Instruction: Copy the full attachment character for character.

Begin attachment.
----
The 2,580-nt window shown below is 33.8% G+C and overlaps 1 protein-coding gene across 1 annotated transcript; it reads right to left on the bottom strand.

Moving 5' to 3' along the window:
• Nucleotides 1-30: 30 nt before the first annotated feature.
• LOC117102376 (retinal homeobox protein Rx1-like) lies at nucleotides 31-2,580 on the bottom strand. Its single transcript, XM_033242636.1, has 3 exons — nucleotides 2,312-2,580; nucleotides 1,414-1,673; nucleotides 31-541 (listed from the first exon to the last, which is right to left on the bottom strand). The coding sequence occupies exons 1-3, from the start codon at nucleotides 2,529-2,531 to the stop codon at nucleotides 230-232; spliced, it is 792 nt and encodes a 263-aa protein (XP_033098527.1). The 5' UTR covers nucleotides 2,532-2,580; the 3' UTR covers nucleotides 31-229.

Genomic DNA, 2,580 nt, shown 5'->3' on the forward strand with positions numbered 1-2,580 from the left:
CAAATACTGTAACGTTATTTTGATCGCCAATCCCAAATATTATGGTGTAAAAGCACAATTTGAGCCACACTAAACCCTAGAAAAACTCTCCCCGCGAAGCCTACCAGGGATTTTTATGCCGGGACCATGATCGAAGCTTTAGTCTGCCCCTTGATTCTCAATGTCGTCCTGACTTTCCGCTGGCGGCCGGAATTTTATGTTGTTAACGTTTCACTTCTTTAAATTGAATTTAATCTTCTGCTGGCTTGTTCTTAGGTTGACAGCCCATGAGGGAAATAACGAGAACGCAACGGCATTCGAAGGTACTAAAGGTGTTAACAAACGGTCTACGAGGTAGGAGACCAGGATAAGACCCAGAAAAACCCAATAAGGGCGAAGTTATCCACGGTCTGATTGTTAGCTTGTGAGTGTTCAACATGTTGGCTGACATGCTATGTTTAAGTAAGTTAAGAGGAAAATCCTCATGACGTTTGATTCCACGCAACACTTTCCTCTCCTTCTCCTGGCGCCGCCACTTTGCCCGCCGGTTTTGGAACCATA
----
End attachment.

The 2,580-nt window shown below is 33.8% G+C and overlaps 1 protein-coding gene across 1 annotated transcript; it reads right to left on the bottom strand.

Moving 5' to 3' along the window:
• Nucleotides 1-30: 30 nt before the first annotated feature.
• LOC117102376 (retinal homeobox protein Rx1-like) lies at nucleotides 31-2,580 on the bottom strand. Its single transcript, XM_033242636.1, has 3 exons — nucleotides 2,312-2,580; nucleotides 1,414-1,673; nucleotides 31-541 (listed from the first exon to the last, which is right to left on the bottom strand). The coding sequence occupies exons 1-3, from the start codon at nucleotides 2,529-2,531 to the stop codon at nucleotides 230-232; spliced, it is 792 nt and encodes a 263-aa protein (XP_033098527.1). The 5' UTR covers nucleotides 2,532-2,580; the 3' UTR covers nucleotides 31-229.

Genomic DNA, 2,580 nt, shown 5'->3' on the forward strand with positions numbered 1-2,580 from the left:
CAAATACTGTAACGTTATTTTGATCGCCAATCCCAAATATTATGGTGTAAAAGCACAATTTGAGCCACACTAAACCCTAGAAAAACTCTCCCCGCGAAGCCTACCAGGGATTTTTATGCCGGGACCATGATCGAAGCTTTAGTCTGCCCCTTGATTCTCAATGTCGTCCTGACTTTCCGCTGGCGGCCGGAATTTTATGTTGTTAACGTTTCACTTCTTTAAATTGAATTTAATCTTCTGCTGGCTTGTTCTTAGGTTGACAGCCCATGAGGGAAATAACGAGAACGCAACGGCATTCGAAGGTACTAAAGGTGTTAACAAACGGTCTACGAGGTAGGAGACCAGGATAAGACCCAGAAAAACCCAATAAGGGCGAAGTTATCCACGGTCTGATTGTTAGCTTGTGAGTGTTCAACATGTTGGCTGACATGCTATGTTTAAGTAAGTTAAGAGGAAAATCCTCATGACGTTTGATTCCACGCAACACTTTCCTCTCCTTCTCCTGGCGCCGCCACTTTGCCCGCCGGTTTTGGAACCATA